"Can you confirm the sale of Foutz?"
"I can. Foutz has been signed by Brooklyn already. The price paid for him was even more than the $5000 first published.""How do you feel over the sale of your players?""Well, the only man I regret losing is Caruthers. He is a great ball player, but very stubborn and hard to manage...""Do you still think that the Browns are as strong as ever?""I think they are stronger and will again win the pennant. I do not say this for a boast, but I mean every word of it."
-St. Louis Globe-Democrat, December 4, 1887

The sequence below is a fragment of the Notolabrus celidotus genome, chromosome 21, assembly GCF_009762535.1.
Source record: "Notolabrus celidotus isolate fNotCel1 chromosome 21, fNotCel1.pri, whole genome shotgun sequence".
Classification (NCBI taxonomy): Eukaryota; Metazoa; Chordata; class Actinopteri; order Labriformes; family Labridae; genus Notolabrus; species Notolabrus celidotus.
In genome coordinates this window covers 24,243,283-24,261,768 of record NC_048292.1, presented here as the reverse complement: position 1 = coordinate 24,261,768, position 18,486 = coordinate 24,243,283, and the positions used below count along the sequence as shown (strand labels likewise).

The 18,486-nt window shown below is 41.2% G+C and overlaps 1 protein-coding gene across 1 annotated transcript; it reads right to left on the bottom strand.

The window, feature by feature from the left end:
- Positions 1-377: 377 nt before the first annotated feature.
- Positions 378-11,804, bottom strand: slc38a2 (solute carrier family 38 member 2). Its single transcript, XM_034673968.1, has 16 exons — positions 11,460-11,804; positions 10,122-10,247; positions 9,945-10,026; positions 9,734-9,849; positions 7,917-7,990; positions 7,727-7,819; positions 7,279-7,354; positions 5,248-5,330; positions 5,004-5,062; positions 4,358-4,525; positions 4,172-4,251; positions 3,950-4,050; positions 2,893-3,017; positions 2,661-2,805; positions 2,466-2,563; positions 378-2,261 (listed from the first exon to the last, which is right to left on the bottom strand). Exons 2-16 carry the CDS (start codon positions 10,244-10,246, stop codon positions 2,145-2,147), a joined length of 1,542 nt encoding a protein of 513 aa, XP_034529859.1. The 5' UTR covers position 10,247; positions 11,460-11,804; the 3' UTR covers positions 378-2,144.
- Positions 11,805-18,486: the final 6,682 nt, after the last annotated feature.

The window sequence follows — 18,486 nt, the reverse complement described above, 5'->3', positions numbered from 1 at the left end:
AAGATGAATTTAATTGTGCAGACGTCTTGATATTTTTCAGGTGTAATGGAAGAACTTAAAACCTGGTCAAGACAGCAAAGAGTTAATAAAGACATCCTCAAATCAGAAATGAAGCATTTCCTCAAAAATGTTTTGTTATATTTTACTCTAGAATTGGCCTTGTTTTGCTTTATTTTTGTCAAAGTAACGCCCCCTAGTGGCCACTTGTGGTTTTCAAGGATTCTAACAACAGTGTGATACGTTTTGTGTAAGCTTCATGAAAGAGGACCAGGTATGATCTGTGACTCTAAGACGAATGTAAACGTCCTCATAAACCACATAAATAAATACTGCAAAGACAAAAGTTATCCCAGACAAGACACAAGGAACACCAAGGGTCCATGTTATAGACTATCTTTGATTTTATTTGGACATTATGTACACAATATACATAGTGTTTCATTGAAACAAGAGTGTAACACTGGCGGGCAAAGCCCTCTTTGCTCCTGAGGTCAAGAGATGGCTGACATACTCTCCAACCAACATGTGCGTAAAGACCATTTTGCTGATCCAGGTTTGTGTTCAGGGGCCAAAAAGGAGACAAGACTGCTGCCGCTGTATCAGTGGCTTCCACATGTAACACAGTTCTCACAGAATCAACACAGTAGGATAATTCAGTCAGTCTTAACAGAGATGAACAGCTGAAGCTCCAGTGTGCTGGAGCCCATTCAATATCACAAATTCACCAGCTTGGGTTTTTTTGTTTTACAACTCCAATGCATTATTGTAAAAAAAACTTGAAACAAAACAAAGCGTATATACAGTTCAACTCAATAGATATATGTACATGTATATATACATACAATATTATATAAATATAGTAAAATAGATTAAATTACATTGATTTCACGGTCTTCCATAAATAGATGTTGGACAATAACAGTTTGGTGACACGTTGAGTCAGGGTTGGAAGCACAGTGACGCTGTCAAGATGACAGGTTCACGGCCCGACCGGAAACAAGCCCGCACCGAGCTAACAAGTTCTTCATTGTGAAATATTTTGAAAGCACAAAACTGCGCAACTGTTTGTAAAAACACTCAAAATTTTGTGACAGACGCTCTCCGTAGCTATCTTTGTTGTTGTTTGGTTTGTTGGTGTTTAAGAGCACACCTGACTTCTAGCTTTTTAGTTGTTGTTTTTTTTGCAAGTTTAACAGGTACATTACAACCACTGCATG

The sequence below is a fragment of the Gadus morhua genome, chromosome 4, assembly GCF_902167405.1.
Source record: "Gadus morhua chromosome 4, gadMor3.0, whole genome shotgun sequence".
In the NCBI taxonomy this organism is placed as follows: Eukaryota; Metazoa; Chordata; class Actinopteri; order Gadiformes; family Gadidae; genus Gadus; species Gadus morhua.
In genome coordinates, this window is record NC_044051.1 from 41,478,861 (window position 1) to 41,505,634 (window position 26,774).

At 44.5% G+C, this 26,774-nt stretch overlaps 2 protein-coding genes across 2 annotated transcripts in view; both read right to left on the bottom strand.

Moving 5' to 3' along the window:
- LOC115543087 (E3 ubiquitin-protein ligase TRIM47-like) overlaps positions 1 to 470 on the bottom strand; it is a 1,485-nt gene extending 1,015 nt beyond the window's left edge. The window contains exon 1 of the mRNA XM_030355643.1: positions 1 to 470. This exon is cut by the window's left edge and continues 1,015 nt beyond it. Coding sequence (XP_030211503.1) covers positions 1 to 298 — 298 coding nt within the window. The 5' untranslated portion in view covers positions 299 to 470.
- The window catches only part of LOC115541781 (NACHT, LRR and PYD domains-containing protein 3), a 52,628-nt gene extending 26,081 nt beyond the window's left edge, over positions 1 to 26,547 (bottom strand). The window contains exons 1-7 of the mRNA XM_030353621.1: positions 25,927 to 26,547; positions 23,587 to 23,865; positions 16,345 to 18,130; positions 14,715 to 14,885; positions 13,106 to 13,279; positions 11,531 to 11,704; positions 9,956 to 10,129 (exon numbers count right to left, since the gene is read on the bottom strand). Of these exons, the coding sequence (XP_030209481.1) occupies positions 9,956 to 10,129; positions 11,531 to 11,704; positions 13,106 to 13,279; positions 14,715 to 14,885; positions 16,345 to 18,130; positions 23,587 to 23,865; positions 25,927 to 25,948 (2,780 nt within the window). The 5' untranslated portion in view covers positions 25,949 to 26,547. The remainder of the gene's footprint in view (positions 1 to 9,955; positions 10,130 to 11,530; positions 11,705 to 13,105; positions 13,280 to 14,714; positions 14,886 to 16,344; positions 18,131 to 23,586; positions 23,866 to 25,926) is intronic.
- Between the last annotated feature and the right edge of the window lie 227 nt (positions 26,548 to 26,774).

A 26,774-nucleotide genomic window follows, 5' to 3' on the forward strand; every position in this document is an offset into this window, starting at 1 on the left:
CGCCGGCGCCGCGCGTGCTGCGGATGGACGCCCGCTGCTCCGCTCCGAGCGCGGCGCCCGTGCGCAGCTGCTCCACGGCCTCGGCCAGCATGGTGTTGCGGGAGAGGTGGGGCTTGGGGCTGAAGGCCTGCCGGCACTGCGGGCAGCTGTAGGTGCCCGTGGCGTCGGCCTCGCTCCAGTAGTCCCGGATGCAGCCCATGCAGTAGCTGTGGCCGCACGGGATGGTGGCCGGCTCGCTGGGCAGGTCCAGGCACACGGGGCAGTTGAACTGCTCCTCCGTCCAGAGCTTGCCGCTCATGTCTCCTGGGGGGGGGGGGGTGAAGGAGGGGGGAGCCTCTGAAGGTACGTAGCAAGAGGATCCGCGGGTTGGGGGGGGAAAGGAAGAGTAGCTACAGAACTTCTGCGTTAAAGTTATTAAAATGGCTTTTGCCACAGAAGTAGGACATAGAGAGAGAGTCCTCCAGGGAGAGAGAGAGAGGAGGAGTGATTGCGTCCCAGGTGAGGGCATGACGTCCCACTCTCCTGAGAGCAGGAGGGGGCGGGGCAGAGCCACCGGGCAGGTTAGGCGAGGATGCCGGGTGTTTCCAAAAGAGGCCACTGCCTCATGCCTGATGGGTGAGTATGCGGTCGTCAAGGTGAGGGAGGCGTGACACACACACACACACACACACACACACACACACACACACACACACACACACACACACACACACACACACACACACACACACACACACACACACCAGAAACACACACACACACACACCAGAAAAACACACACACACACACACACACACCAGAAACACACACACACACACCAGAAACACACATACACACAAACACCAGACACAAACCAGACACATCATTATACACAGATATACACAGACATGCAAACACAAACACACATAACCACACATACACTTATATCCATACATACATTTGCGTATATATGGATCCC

This was part of an interview that Von der Ahe gave just before he left for the annual league meeting. One of the interesting things that he said was in response to the reporters question about the possibility of raising ticket prices to 50 cents. Von der Ahe said that he was in favor of raising ticket prices (naturally) and that, if prices were raised, fans in St. Louis would still have the option of seeing his new Western League club, the Whites, for 25 cents. This probably explains why the Whites lost money. If tickets to see both clubs were 25 cents in 1888, why would anyone pay to see the Whites when you could see the Browns for the same price?